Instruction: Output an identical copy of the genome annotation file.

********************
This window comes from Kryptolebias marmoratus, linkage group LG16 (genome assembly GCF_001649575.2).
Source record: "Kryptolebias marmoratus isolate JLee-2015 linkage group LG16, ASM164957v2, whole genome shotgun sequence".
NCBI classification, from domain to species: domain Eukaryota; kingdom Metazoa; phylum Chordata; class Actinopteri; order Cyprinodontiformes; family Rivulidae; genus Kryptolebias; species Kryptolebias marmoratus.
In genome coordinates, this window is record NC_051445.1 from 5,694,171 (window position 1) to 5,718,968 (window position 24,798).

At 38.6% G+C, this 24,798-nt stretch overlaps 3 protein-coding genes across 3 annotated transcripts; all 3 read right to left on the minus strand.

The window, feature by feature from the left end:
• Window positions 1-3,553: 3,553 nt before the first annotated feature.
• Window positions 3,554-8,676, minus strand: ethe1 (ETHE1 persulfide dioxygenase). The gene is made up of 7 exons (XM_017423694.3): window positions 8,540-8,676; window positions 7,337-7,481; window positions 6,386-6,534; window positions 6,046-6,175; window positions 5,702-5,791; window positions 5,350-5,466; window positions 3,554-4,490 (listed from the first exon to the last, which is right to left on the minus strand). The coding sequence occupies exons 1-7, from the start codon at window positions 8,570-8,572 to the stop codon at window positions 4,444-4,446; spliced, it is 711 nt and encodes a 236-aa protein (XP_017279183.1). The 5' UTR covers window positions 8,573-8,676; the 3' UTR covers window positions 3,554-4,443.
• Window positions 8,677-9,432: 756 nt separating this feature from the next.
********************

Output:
This window comes from Kryptolebias marmoratus, linkage group LG16 (genome assembly GCF_001649575.2).
Source record: "Kryptolebias marmoratus isolate JLee-2015 linkage group LG16, ASM164957v2, whole genome shotgun sequence".
NCBI classification, from domain to species: domain Eukaryota; kingdom Metazoa; phylum Chordata; class Actinopteri; order Cyprinodontiformes; family Rivulidae; genus Kryptolebias; species Kryptolebias marmoratus.
In genome coordinates, this window is record NC_051445.1 from 5,694,171 (window position 1) to 5,718,968 (window position 24,798).

At 38.6% G+C, this 24,798-nt stretch overlaps 3 protein-coding genes across 3 annotated transcripts; all 3 read right to left on the minus strand.

The window, feature by feature from the left end:
• Window positions 1-3,553: 3,553 nt before the first annotated feature.
• Window positions 3,554-8,676, minus strand: ethe1 (ETHE1 persulfide dioxygenase). The gene is made up of 7 exons (XM_017423694.3): window positions 8,540-8,676; window positions 7,337-7,481; window positions 6,386-6,534; window positions 6,046-6,175; window positions 5,702-5,791; window positions 5,350-5,466; window positions 3,554-4,490 (listed from the first exon to the last, which is right to left on the minus strand). The coding sequence occupies exons 1-7, from the start codon at window positions 8,570-8,572 to the stop codon at window positions 4,444-4,446; spliced, it is 711 nt and encodes a 236-aa protein (XP_017279183.1). The 5' UTR covers window positions 8,573-8,676; the 3' UTR covers window positions 3,554-4,443.
• Window positions 8,677-9,432: 756 nt separating this feature from the next.